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White Pine Weevil Report

SummaryWhite pine weevil

This study investigates the hypothesis that there is a genetic difference in the susceptibility of eastern white pine to white pine weevil attack associated with differences in the geographic origin of the host. The authors tested this hypothesis four ways using wild seedlings and seedlings of known seed sources, three supposedly resistant and one supposedly susceptible to weevil attack by:

  1. Exposing non-weeviled, wild trees averaging 5 feet tall dug in part from an area where trees were heavily weeviled and in equal part from an area where trees were sparsely weeviled. These were potted in 5 gallon pails in their native 24 ft. X 8 ft. outdoor cages and exposed to 160 weevils per cage.

    In tests run the first year, 49 percent of the trees were weeviled. Of the weeviled trees, 81 percent were from the heavily weeviled area and 19 percent from the sparsely weeviled area. Trees that were not weeviled in the tests were retested two years later using the same method. Results showed little change with only two more trees from the heavily weeviled area being attacked. The non-weeviled trees were subsequently out planted in a small field plot to observe any interaction between a nonnative environment and weevil attack. Observations over the next nine years showed that more than 50 percent of the trees had been weeviled with no significant difference between the tree sources.

    As an additional test of environmental interaction, an experiment of similar design as the cage tests above was run except that the potted tree sources, which were the same, were out planted in a small field plot adjacent to the above, a year after they were dug. Observations over the next 10 years showed that more than 50 percent of the trees had been weeviled with no significant difference between the tree sources.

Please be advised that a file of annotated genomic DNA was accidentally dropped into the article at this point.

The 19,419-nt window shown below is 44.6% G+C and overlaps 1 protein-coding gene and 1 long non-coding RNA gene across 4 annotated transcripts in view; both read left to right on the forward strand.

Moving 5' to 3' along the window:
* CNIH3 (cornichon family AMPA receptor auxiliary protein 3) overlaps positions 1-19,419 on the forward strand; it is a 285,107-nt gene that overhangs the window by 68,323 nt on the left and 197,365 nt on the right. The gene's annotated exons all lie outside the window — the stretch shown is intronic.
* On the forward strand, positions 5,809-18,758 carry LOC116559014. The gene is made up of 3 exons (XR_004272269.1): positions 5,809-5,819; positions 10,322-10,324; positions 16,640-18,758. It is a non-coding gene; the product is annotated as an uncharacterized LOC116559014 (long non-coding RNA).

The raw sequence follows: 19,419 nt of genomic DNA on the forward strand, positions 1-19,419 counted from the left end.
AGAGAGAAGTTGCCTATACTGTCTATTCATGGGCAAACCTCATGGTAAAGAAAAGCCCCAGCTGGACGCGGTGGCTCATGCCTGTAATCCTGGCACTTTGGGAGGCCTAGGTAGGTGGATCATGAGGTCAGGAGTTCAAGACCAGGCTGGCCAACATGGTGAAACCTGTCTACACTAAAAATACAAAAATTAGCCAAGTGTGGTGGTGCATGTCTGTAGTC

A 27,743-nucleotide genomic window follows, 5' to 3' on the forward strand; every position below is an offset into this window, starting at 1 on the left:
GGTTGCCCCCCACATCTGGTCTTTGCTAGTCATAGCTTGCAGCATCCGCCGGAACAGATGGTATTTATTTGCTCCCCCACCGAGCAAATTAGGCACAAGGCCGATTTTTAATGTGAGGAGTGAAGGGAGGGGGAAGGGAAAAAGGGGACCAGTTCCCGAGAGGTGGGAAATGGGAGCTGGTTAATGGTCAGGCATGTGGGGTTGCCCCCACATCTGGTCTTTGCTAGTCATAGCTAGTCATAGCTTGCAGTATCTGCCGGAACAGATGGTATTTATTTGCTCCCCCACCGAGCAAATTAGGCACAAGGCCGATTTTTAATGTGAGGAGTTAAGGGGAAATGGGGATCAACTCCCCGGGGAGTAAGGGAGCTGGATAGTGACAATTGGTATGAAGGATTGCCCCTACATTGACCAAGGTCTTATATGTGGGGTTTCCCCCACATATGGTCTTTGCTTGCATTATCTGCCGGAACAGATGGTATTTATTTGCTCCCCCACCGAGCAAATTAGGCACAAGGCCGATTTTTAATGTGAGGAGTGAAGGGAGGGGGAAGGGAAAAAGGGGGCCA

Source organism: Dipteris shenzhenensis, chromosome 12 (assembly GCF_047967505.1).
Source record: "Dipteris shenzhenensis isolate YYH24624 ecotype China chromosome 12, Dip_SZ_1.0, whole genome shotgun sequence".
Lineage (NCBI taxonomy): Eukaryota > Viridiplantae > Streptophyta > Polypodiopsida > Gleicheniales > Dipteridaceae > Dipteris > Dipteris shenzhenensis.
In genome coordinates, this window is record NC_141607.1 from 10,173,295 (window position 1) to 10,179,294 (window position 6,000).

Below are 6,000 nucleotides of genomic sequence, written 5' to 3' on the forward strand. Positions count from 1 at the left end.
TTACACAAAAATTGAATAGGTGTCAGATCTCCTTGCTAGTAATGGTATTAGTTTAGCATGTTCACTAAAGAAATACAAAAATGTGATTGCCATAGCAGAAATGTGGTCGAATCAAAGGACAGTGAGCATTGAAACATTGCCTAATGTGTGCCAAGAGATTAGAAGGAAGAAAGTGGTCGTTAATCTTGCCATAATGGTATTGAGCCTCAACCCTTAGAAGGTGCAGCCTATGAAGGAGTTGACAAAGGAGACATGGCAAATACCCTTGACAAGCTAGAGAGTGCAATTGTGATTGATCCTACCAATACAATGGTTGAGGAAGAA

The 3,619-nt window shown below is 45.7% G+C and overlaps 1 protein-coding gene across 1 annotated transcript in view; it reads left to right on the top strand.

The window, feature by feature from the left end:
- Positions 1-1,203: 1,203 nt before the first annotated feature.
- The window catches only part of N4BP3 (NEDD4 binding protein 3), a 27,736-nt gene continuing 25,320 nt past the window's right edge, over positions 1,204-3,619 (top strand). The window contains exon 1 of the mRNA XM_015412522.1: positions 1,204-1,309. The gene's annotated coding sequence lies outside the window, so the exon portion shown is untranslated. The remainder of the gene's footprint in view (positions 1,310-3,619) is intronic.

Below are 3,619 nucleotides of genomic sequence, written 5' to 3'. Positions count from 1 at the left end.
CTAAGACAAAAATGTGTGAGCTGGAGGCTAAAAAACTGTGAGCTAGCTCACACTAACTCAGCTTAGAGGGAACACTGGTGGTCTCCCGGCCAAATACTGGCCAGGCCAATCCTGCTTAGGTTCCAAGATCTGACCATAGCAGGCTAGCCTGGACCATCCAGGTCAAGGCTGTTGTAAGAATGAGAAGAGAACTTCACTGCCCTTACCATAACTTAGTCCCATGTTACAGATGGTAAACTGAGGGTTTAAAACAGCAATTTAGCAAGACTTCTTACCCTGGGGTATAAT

2. Exposing eastern white pine seedlings, grown singly in pots, from seeds of the 4 known seed sources, one from a heavily weeviled area and the others from sparsely weeviled areas. When the seedlings were 16 in. to 20 in. tall, a potted tree of each source was placed in small 20 in. X 20 in. X 32 in. cages with six male and six female weevils per cage. There was no significant difference in the rate of weeviling among the sources.
  3. Planting seedlings of the 4 known seed sources in the large outdoor cages used previously in the potted wild tree tests. When the trees were about 5 feet tall, they were exposed to weevil attack similar to trial A above. Results showed no significant differences in the susceptibility of the seedling sources to weevil attack.
  4. Planting seedlings of the 4 known seed sources in field plots in three locations in the state: one in an area of sparse weeviling, another of moderate weeviling and the third in an area of heavy weeviling. Weeviling data collected in the plots to the time the trees were six to seven feet tall showed no significant differences in weevil attack among the seedling sources. The sources planted in the sparsely weeviled area were sparsely weeviled, those in the moderately weeviled area were lightly to moderately weeviled, and those in the heavily weeviled area were heavily weeviled.

The results of the various tests indicate that the environment is the overall controlling factor in the incidence of weeviling. Within this, conditions exist which determine the weevil population and the extent of its damage. Site and particularly the soil in which the trees are growing is important. Poor internal soil drainage and thick bark on the leaders of the trees are conducive to weevil attack. When the two factors occur together in an area of adequate weevil population, damage to the trees and stand is usually severe.

Thus, on the basis of our findings, genetic resistance in eastern white pine does not appear to exist in any geographic ecotype, but rather must be sought in individual trees which are making good growth and have not succumbed to attack amongst heavy weeviling on comparable trees in the stand. Vegetative propagation from such trees has begun and the propagates are being tested.


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